Hierarchical Control of Networks Featuring Large Solvent Recycle

Tuesday, October 18, 2011: 1:30 PM
101 I (Minneapolis Convention Center)
Sujit S. Jogwar, Ana I. Torres and Prodromos Daoutidis, Chemical Engineering and Materials Science, University of Minnesota, Minneapolis, MN

Motivated by the cost benefits resulting from the reduced consumption of make-up solvent and the environmental regulations demanding minimal discharge of toxic chemicals, solvent recovery and recycle is one of the essential features of integrated chemical processes. Examples of such processes include those in which a non-aqueous solvent is used as the reaction media, or as an extractant to purify a product or remove a contaminant. A characteristic common to most of these cases is the  presence of a large solvent recycle when compared to the fresh solvent feed.

In our previous work (Baldea and Daoutidis, 2007; Kumar and Daoutidis, 2002) it was demonstrated that  networks featuring flows of different orders of magnitude give rise to multi-time scale dynamics,  and thus present significant control challenges.  In this work, the defining characteristics of processes with significant solvent recycle are identified and a systematic framework for their analysis and control is developed. As a first step, a generic prototype network that captures the essential features of such processes is proposed. It is shown that the  material balance model of this network can be  recast in a singularly perturbed form,  resulting in two-time scale dynamics.  A model reduction framework is then developed to obtain reduced order models that capture the dynamics of this network in the fast and slow time scales.   Finally,  a hierarchical control strategy resulting from this time scale multiplicity is proposed. Specifically, the control objectives related to the individual units are addressed in the fast time scale, whereas those associated with the solvent recycle loop are addressed in the slow time scale.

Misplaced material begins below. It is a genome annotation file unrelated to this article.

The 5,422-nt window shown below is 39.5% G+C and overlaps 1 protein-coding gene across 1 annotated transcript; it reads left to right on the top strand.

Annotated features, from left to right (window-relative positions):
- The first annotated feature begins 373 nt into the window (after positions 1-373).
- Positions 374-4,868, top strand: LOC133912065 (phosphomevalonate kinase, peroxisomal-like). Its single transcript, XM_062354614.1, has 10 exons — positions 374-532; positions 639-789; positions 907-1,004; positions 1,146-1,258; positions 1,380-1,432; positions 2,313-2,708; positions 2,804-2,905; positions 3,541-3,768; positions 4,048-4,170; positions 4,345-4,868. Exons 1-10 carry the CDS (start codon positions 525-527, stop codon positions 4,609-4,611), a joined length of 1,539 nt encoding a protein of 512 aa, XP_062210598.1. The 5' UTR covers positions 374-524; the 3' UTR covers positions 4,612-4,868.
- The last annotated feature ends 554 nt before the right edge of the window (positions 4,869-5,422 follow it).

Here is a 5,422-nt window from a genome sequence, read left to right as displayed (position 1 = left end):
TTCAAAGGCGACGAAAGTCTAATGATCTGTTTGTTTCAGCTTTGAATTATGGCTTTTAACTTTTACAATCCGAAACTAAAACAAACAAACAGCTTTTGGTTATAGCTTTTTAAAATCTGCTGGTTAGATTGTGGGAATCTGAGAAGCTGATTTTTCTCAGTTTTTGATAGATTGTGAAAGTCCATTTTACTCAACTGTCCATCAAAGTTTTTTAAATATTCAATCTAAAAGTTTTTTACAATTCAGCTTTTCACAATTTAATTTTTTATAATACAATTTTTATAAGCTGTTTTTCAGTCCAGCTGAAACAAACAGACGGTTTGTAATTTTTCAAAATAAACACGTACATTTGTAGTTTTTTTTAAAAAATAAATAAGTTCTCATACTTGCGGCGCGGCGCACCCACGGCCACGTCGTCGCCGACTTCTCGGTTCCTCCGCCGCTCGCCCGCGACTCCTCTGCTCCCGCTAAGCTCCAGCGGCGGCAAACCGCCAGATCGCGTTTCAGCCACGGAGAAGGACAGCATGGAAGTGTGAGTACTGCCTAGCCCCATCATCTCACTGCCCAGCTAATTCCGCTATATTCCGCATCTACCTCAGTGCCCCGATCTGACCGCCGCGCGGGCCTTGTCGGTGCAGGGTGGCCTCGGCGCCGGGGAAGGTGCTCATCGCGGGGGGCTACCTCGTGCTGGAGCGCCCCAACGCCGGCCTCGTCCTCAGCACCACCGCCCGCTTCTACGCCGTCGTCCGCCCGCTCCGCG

A process for the production of 5-hydroxymethylfurfural (HMF), a key intermediate in the production of biomass derived fuels and chemicals, is considered as a case study. HMF synthesis is based on the acid catalyzed dehydration of sugars, and is the intermediate product of consecutive reactions. In order to improve its yield, HMF needs to be separated from the reaction medium with solvent extraction being a commonly used approach. In previous work (Torres et al., 2010) a continuous process for the production of HMF using solvent extraction was designed and optimized. The optimal steady state was characterized by a large solvent recycle flow when compared to the fresh solvent feed, a feature representative of the prototype network identified earlier. The model reduction and hierarchical control strategy developed for the prototype network is applied to this system, and model based controllers are derived to address control objectives (product purity and holdups) in each time scale. The effectiveness of the control scheme is demonstrated through closed loop simulations of the system under various operating scenarios.

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